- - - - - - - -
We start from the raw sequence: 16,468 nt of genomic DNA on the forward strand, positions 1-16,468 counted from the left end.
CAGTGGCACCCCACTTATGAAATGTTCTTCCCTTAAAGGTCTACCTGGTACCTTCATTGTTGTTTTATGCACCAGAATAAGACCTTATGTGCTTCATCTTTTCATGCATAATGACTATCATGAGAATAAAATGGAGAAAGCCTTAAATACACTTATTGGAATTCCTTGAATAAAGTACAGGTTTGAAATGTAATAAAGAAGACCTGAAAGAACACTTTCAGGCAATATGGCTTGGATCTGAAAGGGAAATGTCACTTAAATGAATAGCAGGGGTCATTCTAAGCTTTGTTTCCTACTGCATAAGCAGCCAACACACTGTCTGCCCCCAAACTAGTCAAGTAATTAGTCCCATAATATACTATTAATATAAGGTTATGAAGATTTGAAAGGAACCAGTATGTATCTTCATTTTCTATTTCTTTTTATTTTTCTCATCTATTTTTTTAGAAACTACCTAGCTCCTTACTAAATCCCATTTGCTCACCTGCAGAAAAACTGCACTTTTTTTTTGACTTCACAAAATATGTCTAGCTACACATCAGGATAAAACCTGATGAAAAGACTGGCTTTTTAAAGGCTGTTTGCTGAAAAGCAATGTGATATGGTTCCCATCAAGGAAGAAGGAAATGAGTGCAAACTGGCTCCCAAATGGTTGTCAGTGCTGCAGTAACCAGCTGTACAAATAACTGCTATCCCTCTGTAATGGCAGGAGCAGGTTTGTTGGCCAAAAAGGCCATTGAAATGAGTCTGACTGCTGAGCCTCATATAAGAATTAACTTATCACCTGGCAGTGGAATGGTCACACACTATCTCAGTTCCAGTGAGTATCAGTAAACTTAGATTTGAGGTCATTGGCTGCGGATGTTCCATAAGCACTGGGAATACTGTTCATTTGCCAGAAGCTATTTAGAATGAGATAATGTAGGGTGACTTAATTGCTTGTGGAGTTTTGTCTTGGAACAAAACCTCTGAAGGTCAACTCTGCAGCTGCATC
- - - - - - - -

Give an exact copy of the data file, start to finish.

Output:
We start from the raw sequence: 16,468 nt of genomic DNA on the forward strand, positions 1-16,468 counted from the left end.
CAGTGGCACCCCACTTATGAAATGTTCTTCCCTTAAAGGTCTACCTGGTACCTTCATTGTTGTTTTATGCACCAGAATAAGACCTTATGTGCTTCATCTTTTCATGCATAATGACTATCATGAGAATAAAATGGAGAAAGCCTTAAATACACTTATTGGAATTCCTTGAATAAAGTACAGGTTTGAAATGTAATAAAGAAGACCTGAAAGAACACTTTCAGGCAATATGGCTTGGATCTGAAAGGGAAATGTCACTTAAATGAATAGCAGGGGTCATTCTAAGCTTTGTTTCCTACTGCATAAGCAGCCAACACACTGTCTGCCCCCAAACTAGTCAAGTAATTAGTCCCATAATATACTATTAATATAAGGTTATGAAGATTTGAAAGGAACCAGTATGTATCTTCATTTTCTATTTCTTTTTATTTTTCTCATCTATTTTTTTAGAAACTACCTAGCTCCTTACTAAATCCCATTTGCTCACCTGCAGAAAAACTGCACTTTTTTTTTGACTTCACAAAATATGTCTAGCTACACATCAGGATAAAACCTGATGAAAAGACTGGCTTTTTAAAGGCTGTTTGCTGAAAAGCAATGTGATATGGTTCCCATCAAGGAAGAAGGAAATGAGTGCAAACTGGCTCCCAAATGGTTGTCAGTGCTGCAGTAACCAGCTGTACAAATAACTGCTATCCCTCTGTAATGGCAGGAGCAGGTTTGTTGGCCAAAAAGGCCATTGAAATGAGTCTGACTGCTGAGCCTCATATAAGAATTAACTTATCACCTGGCAGTGGAATGGTCACACACTATCTCAGTTCCAGTGAGTATCAGTAAACTTAGATTTGAGGTCATTGGCTGCGGATGTTCCATAAGCACTGGGAATACTGTTCATTTGCCAGAAGCTATTTAGAATGAGATAATGTAGGGTGACTTAATTGCTTGTGGAGTTTTGTCTTGGAACAAAACCTCTGAAGGTCAACTCTGCAGCTGCATC